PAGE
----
Comet Neowise visible just after sunset

30 July 2020 | Africa

ELVIRA HATTINGH

WINDHOEK



Comet Neowise (C/2020 F3) is now visible in the southern hemisphere just after sunset.

The Astronomy Society of Southern Africa said it has received several reports of comet sightings in South Africa. “It is visible about an hour and a half after sunset, very low on the north-western horizon,” the association said on its Facebook page.

“The comet is not visible with the naked eye because it appears too close to the horizon and has a brightness grade of only +4. That makes it a difficult target. “It is visible through telescopes and binoculars, however. The waxing moon will make it gradually harder to spot, particularly around full moon on 3 August,” it said.

The comet has been visible in southern Africa since 25 July and may be seen until 5 August, the organisation said. The Southern Cape Astronomy Club has published photographs of the comet taken at Walker Bay and in Johannesburg.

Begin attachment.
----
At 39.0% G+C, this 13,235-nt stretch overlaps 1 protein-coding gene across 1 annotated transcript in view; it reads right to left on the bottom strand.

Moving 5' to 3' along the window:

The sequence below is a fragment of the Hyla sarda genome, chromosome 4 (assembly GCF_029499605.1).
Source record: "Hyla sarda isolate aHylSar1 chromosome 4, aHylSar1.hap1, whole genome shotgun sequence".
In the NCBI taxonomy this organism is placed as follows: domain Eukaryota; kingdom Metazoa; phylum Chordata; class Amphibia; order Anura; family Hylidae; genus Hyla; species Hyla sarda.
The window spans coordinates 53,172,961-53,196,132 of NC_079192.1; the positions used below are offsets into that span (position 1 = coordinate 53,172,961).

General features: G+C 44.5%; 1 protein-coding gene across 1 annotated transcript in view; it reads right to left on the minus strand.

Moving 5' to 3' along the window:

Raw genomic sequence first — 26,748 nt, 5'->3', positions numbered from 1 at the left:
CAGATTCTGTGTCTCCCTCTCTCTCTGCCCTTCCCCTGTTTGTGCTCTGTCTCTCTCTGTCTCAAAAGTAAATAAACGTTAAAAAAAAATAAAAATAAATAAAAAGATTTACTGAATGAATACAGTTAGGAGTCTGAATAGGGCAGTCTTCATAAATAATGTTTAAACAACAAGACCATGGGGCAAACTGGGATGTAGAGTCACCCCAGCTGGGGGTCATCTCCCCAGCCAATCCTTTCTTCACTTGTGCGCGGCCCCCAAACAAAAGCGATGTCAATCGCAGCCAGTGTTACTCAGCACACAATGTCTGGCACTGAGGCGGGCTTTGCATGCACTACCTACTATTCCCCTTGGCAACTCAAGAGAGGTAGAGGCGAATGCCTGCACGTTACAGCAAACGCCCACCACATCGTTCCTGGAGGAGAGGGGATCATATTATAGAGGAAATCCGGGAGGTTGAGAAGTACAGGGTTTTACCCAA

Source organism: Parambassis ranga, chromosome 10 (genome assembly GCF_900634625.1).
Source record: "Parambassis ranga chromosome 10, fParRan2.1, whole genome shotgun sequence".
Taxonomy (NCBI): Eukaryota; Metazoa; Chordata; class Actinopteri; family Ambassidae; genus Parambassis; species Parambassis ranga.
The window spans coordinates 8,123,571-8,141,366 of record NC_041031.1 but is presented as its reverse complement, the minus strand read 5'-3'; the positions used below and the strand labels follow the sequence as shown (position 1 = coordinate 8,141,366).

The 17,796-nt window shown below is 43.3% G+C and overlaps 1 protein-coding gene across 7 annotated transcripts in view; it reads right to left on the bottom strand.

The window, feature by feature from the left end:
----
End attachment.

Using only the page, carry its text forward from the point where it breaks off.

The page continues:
The comet reached its closest point to Earth - at a distance of 103 million kilometres - on 23 July.

It is the brightest comet since Hale-Bopp in 1995 and 1996.

Neowise, which was discovered in March and is about five kilometres in diameter, will only return in about 6 800 years.

According to the National Aeronautics and Space Administration (Nasa), it is now 111 million kilometres from Earth and moving at a speed of 231 000 km/h.

Nasa's astronomical photo of the day on 22 July was of Neowise, and showed its two tails.